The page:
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Crisis and Innovation in the European Union: Beyond Populism and Managerialism

UACES supported the organisation of two interdisciplinary workshops on Crisis and Innovation in the European Union: Beyond Populism and Managerialism at Warwick Law School. The British Academy and the Society of Legal Scholars provided additional financial support. The workshop on the 13 May 2016 brought together experts working on institutional corruption, financial regulation, internal market law and policy and free movement, migration and human rights, in order to address the material and ideational aspects  of ‘crises’ and the effectiveness of various responses to them. In seeking to transcend both populist and managerial discourses and responses, the workshop participants examined recent developments and the role of law in the design of institutional reforms. Michael Saward (University of Warwick), Nuno Ferreira (Sussex University) and Anastasia Tataryn (Liverpool University) presented papers on human mobility in the European Union and the humanitarian crisis while Ehalill Tauschinsky (University of Amsterdam), Jotte Mulder (EUI, Florence) and Ben Farrand (University of Warwick) explored framing narratives, societal innovation and administrative rule-making in the internal market. Barbara Nastoll (University of Warwick) chaired the internal market regulation panel while Giuliano Castellano (University of Warwick) chaired the panel on financial regulation following the global financial crisis. Exciting papers were delivered by Niamh Moloney (London School of Economics), Luca Enriques (University of Oxford) and Geneviève Helleringer (Essec Business School & University of Oxford). The final session, chaired by Ralf Rogowski, focused on anti-corruption measures. By integrating sociological perspectives, empirical political science and reflexive law, Andi Hoxhaj (University of Warwick), Dirk Tanzler (Konstanz University) and Philipp Köker (UCL) discussed corruption and anti-corruption law and policy internationally, in the European Union and in Central and Eastern Europe.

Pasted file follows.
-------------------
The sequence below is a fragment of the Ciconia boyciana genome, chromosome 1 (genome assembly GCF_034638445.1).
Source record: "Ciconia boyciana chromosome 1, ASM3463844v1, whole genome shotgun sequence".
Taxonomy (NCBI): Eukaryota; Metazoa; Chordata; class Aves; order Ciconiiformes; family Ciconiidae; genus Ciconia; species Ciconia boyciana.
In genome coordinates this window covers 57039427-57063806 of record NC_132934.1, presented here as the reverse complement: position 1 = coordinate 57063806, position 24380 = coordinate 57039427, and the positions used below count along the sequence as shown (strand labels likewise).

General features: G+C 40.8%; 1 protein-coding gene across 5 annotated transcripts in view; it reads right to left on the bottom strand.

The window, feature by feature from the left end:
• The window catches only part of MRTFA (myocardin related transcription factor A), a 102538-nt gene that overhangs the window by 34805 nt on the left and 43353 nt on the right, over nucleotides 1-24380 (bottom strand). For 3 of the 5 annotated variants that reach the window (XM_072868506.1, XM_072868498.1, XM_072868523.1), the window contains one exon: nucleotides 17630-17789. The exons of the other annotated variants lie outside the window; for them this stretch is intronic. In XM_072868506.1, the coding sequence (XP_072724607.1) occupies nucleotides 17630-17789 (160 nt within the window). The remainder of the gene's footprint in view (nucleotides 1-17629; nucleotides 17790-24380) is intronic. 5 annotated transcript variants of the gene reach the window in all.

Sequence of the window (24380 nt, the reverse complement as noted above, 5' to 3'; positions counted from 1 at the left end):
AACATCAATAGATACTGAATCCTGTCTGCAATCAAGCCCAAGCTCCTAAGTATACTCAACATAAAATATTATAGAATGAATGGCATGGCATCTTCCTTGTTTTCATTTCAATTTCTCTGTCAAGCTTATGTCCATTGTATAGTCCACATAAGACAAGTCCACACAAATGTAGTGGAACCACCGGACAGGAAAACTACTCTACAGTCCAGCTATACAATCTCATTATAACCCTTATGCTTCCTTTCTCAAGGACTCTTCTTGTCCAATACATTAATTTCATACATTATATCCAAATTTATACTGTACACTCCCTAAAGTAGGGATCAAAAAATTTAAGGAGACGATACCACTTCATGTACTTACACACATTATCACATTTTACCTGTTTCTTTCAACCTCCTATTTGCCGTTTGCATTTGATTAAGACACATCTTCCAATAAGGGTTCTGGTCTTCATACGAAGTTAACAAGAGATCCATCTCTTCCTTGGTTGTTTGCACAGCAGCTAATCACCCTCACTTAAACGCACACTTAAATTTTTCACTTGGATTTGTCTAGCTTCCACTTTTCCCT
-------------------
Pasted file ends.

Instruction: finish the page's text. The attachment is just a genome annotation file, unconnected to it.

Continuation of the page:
The workshop was preceded by a doctoral research colloquium which was attended by doctoral students, early career researchers and established colleagues. Following presentations on constructivism and law by Dora Kostakopoulou and on the opportunities and pitfalls of interdisciplinary research by Benjamin Farrand (University of Warwick), respectively, Signe Larson (LSE) explored the re-emergence of the notion of sovereignty in contemporary discourses drawing on Hannah Arendt and Carl Schmitt while Emma Scali (University of Nottingham) examined the link between sovereign debt and welfare rights in Europe by adopting an exciting historical approach. A critical interrogation of the objective of financial stability that accompanies EU financial supervision was presented by Andreas Georgiou (Durham University) and was followed by Danile D’Alvia’s (Birkbeck University) reflection on the soft law approach to contemporary financial markets. The papers presented were sophisticated and rigorous. The participants highlighted the relevance of interdisciplinary methodologies in examining perceptions of, and responses to, crises, and the importance of taking risks and innovating in social scientific and legal research. The papers will be published in due course.

Dora Kostakopoulou, University of Warwick

These workhshops received support from a UACES Small Events grant.



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